The Mental Game of Running With Dr. Bob Corb

Anyone who has ever gotten uncomfortable during a run can testify to the fact that running is  a mental sport. Yes, physical strength and endurance are important factors but if your mental game is off,  a single minute can feel like forever.

For the past few weeks, I've been struggling to push through my own doubts, self imposed limits, and discomfort. I've been working tirelessly to shave 27 minutes off my personal best marathon time so that I can qualify for the Boston Marathon this year at the Chicago Marathon. I knew that trying to BQ wasn't going to be easy but I didn't realize just how difficult and painful it was going to be.

So enters Dr. Roberts Corb, known to us as Dr. Bob, a licensed Psychologist who specializes in Sports. Not only is Dr. Bob an incredible Sports Psychologist but he's the former director of UCLA's Sports Psychology program. Dr. Bob explained to me that the issue isn't that I'm uncomfortable or pushing through pain. Pain and discomfort are to be expected, the issue is that I'm suffering which isn't going to help me BQ. He went on to talk about the concept of Acceptance Theory and how accepting and knowing that even though it isn't going to be comfortable, that it's up to me to figure out how to enjoy my training runs even when it hurts. 

Next we talked about the goal to BQ itself. Focusing only on my time goal will make me miserable and resentful. I need to enjoy the journey and what I can control today. By embracing my training and by going into every run with a "I'm not sure I can do this but I'm sure as hell going to try" attitude, I won't just take the pressure of being perfect or performing a certain way off of myself, it will ultimately help me enjoy the journey and appreciate the work I'm doing right now.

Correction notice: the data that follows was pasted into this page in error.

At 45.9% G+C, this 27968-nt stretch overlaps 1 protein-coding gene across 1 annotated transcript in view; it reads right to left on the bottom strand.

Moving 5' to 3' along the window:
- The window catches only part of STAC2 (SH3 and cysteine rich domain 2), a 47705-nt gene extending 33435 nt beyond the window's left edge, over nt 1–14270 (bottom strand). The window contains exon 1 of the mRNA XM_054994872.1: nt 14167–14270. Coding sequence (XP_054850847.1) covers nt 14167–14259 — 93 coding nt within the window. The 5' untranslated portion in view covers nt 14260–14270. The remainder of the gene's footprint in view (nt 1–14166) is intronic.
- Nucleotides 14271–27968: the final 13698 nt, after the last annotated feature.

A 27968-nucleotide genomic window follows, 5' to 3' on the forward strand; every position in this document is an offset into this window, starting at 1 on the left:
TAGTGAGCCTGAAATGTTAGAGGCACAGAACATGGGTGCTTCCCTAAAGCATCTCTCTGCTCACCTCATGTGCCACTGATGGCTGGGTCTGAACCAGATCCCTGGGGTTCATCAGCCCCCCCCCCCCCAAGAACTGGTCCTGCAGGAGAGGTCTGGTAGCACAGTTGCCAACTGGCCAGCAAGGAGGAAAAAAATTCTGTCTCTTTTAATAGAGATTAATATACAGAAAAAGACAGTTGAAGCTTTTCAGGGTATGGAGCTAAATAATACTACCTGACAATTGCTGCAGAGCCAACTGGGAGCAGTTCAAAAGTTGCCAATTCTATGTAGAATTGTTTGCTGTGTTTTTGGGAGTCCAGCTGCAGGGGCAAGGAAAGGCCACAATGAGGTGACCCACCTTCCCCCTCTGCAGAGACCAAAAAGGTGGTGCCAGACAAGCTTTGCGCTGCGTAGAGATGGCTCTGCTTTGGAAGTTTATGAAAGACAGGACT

Which leads me to something I've been working incredibly hard on, being present. I've never actually had to deal with discomfort. When I run marathons, I spend most of my time distracted and entertaining myself. The final 6 miles of the 2014 New York City Marathon was the first time I buckled down, paid attention, put my phone away, and ran as fast as I could. It was hard and it was painful, but by doing so, I finally ran a sub 4 hour marathon. It's pretty incredible how quickly I forgot just how badly those final 6 miles hurt. But every painful step was worth it because the accomplishment meant so much to me. The pay off and the sense of accomplishment was incredible and even though it hurt like hell and I didn't think I could do it, I'd do it again in a heartbeat. 

I don't know if I'm going to BQ during the Boston Marathon. If I'm being honest, a huge part of me still doesn't think I'm going to do it. I told Dr. Bob that I was feeling a lot of pressure and he told me that I needed to trust my Coach Josh Maio and the process. I can't get ahead of myself. I know this. The entire point of a training plan is that run by run, step by step, you gradually build the strength, both mentally and physically, to be able to show up on race day, ready to rock. The work I've done with Josh over the past 3 months, and my resulting times speak for themselves. Now it's my turn to see them, believe them, and accept that everything that will happen, already has.